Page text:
Date: Fri, 5 Apr 1996 20:34:23 GMT
Sender: Activists Mailing List <ACTIV-L@MIZZOU1.MISSOURI.EDU>
From: MEXPAZ_analysis <>
Subject: MEXPAZ: Encouraging News for Political Reform

Encouraging News for Political Reform (Until Further Notice)

By David Crow, in MexPaz, No. 66,
3 April, 1996

If we are to believe recent indications, everything would appear to point toward decisive advancement in resolving Point No. 1 on the political reform agenda: electoral reform, and especially the referendum measure recently proposed by executive branch representative Emilio Chuayffet Chemor (Interior Secretary). Political parties and the Interior Secretariat began talks on the referendum, as well as other measures such as the plebiscite, both of which add up to the possibility that citizens submit their own bills and reforms to the national Congress. (El Financiero, March 28.) The proposed referendum would not only allow citizens to decide on Constitutional amendments, but also on executive decisions. (La Jornada, March 29.) However, such high-fallutin' talk will remain chin music until government and business elites truly commit themselves to democratic transition, above all, submitting the present economic model to popular approval.

But there are signs that the parties involved are getting down to brass tacks: the negotiating table has identified at least 15 constitutional articles that will need to be modified in the electoral reform process, including articles 35, 72, 89, 94 and 116. (La Jornada, March 29.) Without delving too deeply into arcane issues of constitutional law, reform of article 94 would put the Federal Electoral Tribune in the hands of the judicial branch (instead of the executive, where it currently resides), while Article 72, which specifies that legislative bills may be introduced by the Chief Executive, federal and state legislatures, would now add citizen organizations to that relatively restricted list. In addition, the Party of the Democratic Revolution (PRD), the Institutional Revolutionary Party (PRI) and the Workers Party (PT) --the PAN is out of the picture for the moment--_suggested changes to articles 41 and 116, which have to do with protection of political rights. Significant consensus has been achieved with respect to equal media access, suffrage rights for Mexicans abroad (beginning with the 2000 elections) and shifting the Federal Electoral Tribune to the judicial branch. (La Jornada, April 3.) However, there is still dissent on autonomy of electoral agencies, composition of the Legislature with its complex mixture of direct and proportional representation, and appointment of the Federal Electoral Institute's (IFE) chief. But the signs are encouraging: the Interior Secretariat and the political parties (PRI, PRD, PT) all claim that there is 70% agreement with respect to electoral reform.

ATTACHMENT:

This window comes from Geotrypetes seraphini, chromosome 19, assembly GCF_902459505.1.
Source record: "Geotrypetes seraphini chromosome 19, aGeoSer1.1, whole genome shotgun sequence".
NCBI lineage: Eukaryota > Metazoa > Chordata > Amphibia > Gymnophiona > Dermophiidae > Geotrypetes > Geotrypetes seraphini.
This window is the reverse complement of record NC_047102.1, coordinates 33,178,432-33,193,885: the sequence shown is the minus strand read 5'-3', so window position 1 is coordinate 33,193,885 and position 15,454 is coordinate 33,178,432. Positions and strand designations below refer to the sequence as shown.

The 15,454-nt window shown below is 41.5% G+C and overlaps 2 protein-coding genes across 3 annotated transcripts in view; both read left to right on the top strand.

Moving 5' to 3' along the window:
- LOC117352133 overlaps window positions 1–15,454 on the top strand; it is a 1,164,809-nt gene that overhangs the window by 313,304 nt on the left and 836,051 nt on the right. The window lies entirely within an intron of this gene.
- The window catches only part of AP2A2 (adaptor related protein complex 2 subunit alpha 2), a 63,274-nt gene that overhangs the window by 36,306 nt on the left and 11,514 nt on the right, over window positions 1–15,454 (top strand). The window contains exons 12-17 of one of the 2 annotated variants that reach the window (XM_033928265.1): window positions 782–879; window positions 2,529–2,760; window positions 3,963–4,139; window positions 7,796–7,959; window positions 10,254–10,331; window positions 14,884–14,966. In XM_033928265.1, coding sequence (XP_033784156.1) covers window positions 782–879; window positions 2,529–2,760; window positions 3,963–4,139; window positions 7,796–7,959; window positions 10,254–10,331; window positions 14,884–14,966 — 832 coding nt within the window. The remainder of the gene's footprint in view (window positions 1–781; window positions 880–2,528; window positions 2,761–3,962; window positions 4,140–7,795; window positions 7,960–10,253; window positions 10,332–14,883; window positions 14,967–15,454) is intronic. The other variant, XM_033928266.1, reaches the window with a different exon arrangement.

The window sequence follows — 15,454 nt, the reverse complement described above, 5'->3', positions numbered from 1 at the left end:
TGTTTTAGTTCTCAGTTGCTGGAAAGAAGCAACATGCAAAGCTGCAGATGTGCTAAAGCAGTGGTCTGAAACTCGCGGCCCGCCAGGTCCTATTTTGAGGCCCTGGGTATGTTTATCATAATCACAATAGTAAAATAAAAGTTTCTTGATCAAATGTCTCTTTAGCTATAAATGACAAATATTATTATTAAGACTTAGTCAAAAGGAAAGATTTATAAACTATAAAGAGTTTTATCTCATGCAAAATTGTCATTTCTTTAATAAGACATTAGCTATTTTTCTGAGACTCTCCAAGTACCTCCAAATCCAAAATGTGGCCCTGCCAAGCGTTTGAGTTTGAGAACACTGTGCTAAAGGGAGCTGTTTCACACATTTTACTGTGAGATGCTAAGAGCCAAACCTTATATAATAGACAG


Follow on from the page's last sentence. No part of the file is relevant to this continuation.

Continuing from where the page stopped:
PRD president Porfirio Muñoz Ledo criticized an electoral reform package set forth by the PAN in the House of Deputies as "poor and weak," since it leaves "electoral organisms [the IFE] intact, doesn't change the system of congressional representation and doesn't address the struggle for resources." (La Jornada, April 3.) According to Muñoz Ledo, the goal is to achieve a more far-reaching electoral reform than that enacted during Salinas' term, where the PAN played a decisive role in negotiating various state governorships (the famous problem of "concertacessions"). There has been undeniable progress, in discursive terms, on electoral reform and political rights (see ANALYSIS #65, "Heartbeat of Mexico" for an extended discussion on the pros and cons of the referendum). Clean electoral processes, free from all doubt, is at the heart of all social demands for transparent and equitable elections. Nonetheless, there are still drawbacks which are prejudicing the reform process:

David Crow
Java Medina
Frontiers Comunes